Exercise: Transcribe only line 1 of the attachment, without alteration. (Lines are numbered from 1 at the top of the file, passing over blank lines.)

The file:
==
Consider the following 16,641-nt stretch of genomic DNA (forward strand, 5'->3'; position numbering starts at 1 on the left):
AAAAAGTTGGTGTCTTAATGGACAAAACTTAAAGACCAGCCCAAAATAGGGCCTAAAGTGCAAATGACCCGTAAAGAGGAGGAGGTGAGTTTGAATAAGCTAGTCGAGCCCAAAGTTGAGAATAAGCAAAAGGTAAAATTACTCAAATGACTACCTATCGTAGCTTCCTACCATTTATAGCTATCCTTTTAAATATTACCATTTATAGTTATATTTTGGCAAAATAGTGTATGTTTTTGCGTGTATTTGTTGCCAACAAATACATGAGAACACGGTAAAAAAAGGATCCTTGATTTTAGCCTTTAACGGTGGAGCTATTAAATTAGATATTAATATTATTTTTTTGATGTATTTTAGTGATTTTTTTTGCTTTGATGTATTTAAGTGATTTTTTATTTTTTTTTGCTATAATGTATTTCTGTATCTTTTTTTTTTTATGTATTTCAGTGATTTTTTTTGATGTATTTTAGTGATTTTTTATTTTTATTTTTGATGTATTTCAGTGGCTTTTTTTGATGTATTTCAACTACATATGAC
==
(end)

Consider the following 16,641-nt stretch of genomic DNA (forward strand, 5'->3'; position numbering starts at 1 on the left):